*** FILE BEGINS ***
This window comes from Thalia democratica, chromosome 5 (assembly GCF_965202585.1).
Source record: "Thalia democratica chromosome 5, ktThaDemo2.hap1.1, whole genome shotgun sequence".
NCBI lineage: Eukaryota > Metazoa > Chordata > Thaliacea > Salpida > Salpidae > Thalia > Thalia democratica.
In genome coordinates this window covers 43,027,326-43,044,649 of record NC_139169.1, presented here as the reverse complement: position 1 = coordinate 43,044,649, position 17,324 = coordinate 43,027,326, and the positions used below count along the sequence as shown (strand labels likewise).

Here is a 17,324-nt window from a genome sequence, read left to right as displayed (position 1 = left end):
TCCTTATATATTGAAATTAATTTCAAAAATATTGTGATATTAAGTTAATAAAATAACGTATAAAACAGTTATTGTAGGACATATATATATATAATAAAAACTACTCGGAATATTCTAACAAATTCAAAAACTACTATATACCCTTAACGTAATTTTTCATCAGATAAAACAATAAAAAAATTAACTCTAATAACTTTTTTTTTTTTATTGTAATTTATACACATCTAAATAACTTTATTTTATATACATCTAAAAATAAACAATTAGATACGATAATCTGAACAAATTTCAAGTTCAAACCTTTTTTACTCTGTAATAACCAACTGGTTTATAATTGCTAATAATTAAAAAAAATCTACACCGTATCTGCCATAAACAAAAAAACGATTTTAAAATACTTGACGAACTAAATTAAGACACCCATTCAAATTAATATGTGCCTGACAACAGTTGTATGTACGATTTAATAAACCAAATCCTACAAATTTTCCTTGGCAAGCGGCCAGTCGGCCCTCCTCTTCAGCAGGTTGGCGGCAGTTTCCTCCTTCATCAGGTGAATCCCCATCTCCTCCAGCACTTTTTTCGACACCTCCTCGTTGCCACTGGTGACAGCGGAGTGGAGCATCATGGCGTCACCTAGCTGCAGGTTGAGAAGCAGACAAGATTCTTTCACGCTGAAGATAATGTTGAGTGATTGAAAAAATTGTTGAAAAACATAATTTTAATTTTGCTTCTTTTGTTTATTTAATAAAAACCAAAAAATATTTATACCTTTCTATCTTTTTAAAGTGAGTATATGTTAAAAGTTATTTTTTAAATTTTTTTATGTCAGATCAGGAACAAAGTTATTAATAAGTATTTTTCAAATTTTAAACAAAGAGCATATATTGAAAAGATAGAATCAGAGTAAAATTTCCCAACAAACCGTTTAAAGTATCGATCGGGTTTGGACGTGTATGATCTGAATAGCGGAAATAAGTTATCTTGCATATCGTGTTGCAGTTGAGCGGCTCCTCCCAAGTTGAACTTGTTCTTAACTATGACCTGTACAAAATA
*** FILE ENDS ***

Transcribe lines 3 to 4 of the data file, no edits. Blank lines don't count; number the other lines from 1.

NCBI lineage: Eukaryota > Metazoa > Chordata > Thaliacea > Salpida > Salpidae > Thalia > Thalia democratica.
In genome coordinates this window covers 43,027,326-43,044,649 of record NC_139169.1, presented here as the reverse complement: position 1 = coordinate 43,044,649, position 17,324 = coordinate 43,027,326, and the positions used below count along the sequence as shown (strand labels likewise).